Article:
Learn why marijuana use has increased in the new millennium
According to the Substance Abuse and Mental Health Services Administration, marijuana is the most commonly used illicit drug. The Cultural/Subcultural Contexts of Marijuana Use at the Turn of the Twenty-First Century takes a close look at present cannabis use trends in the new millennium by providing the latest research findings and most current case studies. Age and ethnographic data are presented in detail always with a constant focus on the unique subcultural contexts in today’s society. This examination explores the most pressing issues in marijuana use, including the increased popularity of blunt smoking, the social ramifications of marijuana use in gangs and Southeast Asian youth, and alternative delivery systems for medical marijuana.
The Cultural/Subcultural Contexts of Marijuana Use at the Turn of the Twenty-First Century discusses various aspects of marijuana being the drug of choice in today’s culture, including the different subgroups of age, economic status, and ethnic background. The book provides a comprehensive view of the people, reasons for use, varied ways of ingesting the drug, and marijuana use rituals. Extensive references, charts, tables, and figures are included to enhance clarification of research findings.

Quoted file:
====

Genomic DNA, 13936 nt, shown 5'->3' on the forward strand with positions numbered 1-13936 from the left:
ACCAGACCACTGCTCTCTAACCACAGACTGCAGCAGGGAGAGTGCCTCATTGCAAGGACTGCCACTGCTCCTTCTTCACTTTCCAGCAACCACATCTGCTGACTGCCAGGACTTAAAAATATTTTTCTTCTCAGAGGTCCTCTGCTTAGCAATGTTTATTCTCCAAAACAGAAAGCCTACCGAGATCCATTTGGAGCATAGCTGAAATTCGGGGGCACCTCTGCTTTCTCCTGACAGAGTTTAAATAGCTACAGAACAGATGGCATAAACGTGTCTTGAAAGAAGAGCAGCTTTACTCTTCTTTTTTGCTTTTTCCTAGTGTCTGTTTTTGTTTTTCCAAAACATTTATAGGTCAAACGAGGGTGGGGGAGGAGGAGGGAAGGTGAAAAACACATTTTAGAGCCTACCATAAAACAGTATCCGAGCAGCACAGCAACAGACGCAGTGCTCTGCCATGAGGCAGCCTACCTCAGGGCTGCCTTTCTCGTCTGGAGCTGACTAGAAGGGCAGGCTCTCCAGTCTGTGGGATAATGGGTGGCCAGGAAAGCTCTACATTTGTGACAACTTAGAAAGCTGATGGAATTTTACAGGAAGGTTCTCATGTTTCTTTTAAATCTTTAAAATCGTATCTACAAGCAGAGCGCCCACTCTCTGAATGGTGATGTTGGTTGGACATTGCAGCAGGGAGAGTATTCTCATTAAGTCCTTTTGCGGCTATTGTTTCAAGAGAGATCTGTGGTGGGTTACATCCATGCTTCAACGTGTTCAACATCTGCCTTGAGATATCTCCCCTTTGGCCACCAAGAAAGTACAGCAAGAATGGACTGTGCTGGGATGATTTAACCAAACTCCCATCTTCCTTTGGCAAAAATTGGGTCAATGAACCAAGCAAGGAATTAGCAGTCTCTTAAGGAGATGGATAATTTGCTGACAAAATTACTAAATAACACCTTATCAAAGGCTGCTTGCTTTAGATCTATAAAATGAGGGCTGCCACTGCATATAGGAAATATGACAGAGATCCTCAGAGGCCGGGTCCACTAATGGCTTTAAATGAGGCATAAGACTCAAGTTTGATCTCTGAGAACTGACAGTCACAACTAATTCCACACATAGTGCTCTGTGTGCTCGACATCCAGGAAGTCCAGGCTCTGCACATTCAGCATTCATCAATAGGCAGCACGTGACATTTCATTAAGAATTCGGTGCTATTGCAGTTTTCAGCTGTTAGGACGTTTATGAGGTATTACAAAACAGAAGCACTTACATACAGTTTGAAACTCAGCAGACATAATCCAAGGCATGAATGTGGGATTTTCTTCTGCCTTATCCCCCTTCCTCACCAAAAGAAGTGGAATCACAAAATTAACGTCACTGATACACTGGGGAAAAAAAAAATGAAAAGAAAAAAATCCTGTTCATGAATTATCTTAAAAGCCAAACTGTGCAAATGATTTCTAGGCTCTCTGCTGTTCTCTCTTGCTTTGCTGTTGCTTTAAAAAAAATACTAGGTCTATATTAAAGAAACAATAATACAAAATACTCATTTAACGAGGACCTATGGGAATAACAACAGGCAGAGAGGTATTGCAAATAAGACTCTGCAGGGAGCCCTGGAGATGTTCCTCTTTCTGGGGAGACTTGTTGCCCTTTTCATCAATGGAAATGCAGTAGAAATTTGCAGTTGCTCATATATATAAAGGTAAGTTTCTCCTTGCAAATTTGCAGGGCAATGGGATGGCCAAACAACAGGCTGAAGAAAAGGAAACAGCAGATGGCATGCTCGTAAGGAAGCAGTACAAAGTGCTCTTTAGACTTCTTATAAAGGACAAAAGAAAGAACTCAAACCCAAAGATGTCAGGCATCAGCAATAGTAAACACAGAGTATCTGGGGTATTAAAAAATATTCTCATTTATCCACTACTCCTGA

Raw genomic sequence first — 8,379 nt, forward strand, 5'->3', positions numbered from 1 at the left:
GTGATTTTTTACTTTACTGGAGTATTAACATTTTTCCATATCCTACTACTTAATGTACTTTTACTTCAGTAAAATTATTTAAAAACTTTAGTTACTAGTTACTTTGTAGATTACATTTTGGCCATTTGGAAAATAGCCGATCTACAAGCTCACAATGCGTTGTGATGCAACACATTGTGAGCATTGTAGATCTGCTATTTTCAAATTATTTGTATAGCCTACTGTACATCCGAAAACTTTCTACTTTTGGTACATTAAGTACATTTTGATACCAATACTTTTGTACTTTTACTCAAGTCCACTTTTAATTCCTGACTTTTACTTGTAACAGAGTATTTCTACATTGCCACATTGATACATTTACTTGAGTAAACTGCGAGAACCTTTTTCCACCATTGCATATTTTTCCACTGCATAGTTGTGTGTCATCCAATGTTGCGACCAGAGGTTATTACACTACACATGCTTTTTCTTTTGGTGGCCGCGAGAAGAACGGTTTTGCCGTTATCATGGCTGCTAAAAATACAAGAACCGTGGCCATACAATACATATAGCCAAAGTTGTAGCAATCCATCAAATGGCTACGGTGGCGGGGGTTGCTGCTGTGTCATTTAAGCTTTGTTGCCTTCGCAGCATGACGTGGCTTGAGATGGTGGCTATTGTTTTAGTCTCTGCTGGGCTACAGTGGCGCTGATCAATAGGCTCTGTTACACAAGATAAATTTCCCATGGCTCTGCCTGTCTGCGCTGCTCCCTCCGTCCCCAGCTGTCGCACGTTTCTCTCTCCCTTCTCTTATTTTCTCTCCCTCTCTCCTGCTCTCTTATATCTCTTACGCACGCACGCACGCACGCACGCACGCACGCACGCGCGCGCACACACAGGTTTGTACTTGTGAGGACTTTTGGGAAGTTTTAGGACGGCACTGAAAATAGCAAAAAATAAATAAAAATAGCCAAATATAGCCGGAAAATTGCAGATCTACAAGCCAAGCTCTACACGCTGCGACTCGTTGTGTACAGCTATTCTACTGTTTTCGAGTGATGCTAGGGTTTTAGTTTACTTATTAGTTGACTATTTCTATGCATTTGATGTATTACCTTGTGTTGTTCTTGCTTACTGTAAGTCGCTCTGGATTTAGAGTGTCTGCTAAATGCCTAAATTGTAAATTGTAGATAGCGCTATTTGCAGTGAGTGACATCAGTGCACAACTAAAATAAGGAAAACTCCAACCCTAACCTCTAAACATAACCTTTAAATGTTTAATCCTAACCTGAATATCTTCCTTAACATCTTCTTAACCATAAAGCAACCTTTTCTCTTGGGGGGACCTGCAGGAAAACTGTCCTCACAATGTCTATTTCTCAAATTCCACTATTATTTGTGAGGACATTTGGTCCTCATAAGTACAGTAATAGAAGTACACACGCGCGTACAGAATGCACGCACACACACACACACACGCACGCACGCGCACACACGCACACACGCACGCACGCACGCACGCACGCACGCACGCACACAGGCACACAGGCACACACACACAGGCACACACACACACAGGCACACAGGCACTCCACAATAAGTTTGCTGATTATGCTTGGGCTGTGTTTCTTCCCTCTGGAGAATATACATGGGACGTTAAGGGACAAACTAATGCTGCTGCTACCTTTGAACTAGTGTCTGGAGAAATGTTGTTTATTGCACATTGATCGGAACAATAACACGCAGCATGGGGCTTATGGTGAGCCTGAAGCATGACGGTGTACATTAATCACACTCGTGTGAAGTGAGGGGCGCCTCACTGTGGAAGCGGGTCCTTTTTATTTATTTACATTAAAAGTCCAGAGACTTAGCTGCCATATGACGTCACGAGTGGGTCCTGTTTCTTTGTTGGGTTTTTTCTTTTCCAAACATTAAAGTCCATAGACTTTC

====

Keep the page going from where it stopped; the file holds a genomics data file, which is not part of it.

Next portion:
The Cultural/Subcultural Contexts of Marijuana Use at the Turn of the Twenty-First Century discusses the latest research findings on:
- the growth of marijuana use in different social groups during the 1990s
- medical marijuana
- blunt smoking and marijuana use rituals as settings for informal social controls
- marijuana use among minorities
- marijuana use in youths and young adults
- marijuana use among gang members
- adult use
- production, distribution, and administration of non-smokable marijuana
The Cultural/Subcultural Contexts of Marijuana Use at the Turn of the Twenty-First Century is insightful, valuable, and is certain to become a reference source for researchers, educators, students, and policy advocates.